Tuesday, July 30, 2013

Review: The Biggest Loser

I know a lot of people that don't like this show. I know a lot of people that write it off for a lot of different reasons. And to a point I understand that. I mean, it is dramatic and it may even seem cruel to some that a handful of these competitors are sent home so early in their Biggest Loser weight loss journey, but let me tell you something: these men and women are given an amazing chance.

When I look back on my weight loss I did it alone, and that's a big deal. When you have to tell your friends you cannot go out and drink or have dinner at a restaurant you alienate yourself quickly. When they don't understand the struggle you're going through and when they start to distance themselves because they don't know the strong, confident and empowered person you're becoming-- it's hard. If I had had the chance to make that journey with people in the same boat? It might have been something different.

This was me on my twenty-first birthday. No one in my family recognized me. I had gone for a 145 pound Varsity athlete to this in less than three years. It hadn't even crept up on me over a decade. I got my BMI to 43.5 in less than 36 months.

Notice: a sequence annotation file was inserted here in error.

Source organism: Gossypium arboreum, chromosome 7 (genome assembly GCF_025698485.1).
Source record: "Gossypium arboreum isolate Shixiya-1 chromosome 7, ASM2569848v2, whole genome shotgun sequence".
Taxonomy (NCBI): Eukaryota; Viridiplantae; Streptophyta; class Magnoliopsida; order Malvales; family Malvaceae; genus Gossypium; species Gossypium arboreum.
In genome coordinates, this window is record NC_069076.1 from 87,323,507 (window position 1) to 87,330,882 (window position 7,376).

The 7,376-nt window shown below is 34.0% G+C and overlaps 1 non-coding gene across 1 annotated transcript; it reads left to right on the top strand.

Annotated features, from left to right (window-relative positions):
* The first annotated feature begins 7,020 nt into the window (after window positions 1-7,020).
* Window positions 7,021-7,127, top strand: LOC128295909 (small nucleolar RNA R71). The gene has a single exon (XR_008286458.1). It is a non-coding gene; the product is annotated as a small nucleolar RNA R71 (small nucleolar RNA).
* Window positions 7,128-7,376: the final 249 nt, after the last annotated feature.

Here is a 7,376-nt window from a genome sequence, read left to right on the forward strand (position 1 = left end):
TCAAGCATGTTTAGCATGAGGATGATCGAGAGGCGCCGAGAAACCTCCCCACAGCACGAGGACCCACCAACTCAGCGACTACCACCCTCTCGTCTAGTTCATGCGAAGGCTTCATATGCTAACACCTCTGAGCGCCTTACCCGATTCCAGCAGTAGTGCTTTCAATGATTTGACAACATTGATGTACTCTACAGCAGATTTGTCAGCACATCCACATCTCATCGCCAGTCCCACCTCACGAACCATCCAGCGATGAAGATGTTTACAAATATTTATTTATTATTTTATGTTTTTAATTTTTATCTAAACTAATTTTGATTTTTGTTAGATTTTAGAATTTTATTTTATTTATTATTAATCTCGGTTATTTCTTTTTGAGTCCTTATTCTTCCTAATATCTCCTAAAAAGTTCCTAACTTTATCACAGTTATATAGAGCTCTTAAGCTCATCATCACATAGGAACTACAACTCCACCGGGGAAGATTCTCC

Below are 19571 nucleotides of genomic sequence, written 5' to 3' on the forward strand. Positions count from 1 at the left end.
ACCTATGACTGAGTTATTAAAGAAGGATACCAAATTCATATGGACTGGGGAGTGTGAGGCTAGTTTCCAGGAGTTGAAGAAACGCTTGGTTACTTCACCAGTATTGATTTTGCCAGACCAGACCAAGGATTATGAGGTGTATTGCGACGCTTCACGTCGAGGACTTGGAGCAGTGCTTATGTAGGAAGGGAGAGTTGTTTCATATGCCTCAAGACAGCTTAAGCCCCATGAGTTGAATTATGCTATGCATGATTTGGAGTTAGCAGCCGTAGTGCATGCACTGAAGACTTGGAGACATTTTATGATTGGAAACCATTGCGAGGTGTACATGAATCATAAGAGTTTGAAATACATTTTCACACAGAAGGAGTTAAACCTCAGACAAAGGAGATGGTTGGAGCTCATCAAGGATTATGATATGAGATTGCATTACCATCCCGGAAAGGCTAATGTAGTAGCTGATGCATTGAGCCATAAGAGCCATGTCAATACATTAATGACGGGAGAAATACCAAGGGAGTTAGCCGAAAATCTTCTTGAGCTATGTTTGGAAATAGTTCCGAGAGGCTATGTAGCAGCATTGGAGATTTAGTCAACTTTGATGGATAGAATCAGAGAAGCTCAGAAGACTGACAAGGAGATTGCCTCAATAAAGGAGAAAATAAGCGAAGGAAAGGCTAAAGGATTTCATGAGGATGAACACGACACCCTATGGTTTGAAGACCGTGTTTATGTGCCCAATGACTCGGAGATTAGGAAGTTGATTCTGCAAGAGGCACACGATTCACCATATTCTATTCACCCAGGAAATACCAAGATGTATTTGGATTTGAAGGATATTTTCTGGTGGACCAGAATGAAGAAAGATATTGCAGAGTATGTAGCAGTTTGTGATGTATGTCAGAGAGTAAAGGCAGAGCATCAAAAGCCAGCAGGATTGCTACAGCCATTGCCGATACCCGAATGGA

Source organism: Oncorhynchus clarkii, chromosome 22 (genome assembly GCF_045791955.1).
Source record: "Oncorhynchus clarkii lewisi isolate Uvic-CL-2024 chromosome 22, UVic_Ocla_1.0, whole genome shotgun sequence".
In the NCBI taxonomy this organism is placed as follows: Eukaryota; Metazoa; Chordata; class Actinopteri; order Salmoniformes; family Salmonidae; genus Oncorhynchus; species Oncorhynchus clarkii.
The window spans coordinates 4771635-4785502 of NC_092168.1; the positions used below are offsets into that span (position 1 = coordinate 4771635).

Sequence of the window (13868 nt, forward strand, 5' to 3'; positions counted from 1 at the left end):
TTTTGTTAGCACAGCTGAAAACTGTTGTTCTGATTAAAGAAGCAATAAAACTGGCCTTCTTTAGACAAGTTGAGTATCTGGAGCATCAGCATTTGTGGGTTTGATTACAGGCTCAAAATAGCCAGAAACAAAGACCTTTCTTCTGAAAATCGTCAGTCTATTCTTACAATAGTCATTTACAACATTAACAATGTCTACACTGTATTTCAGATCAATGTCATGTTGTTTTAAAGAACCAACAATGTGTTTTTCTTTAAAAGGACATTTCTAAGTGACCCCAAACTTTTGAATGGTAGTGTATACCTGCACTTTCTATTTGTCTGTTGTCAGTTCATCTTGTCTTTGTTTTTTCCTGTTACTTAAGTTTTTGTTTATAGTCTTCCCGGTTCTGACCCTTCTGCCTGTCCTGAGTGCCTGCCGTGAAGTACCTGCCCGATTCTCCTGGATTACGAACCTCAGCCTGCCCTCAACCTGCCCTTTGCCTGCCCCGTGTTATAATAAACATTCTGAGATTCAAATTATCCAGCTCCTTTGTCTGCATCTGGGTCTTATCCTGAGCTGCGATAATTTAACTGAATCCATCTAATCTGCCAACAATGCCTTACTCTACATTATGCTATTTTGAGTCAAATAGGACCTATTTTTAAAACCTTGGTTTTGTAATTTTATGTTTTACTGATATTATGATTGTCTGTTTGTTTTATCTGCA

I lost what people on The Biggest Loser Ranch lose. I did it alone, without my friends, feeling like I was separated from everyone else in society. 116 pounds is no small amount. Seriously. 47.2% of my body weight was shed in the eighteen months I spent counting every calorie, agonizing over food choices, reading every blog, book and magazine article I could get my hands on that would help me shed the pounds.

What did I not have?

  • A house that kept me away from the temptations of "real life"
  • Fellow men and women who were suffering as I was
  • A doctor and medical team to evaluate and critique my losses
  • World class trainers to bust my ass in the gym
  • World class trainers to teach me about proper portions, the theory of calories in vs. calories out, the importance of adopting and living the plant-based, whole foods diet
  • The support of an entire nation rooting for you to succeed

While I can see the "downsides" of the possibility of elimination, the frustration of being separated from your family and the stress of game play while each contestant guns for the prize of $250,000, I honestly believe that the positive advantages of their situation far outweigh the few disadvantages. 

Just look at the staggering results:

It seems pretty cut and dry to me and I know that even with the American television drama, even with the people that I know are getting their time cut short or whatever it is, no matter what I will continue watching this show. It brings me to tears hearing the contestants and their families and I think we, as a national audience, help inspire and motivate these people to get healthy and help lead the charge to a better, healthier, and more fit population.

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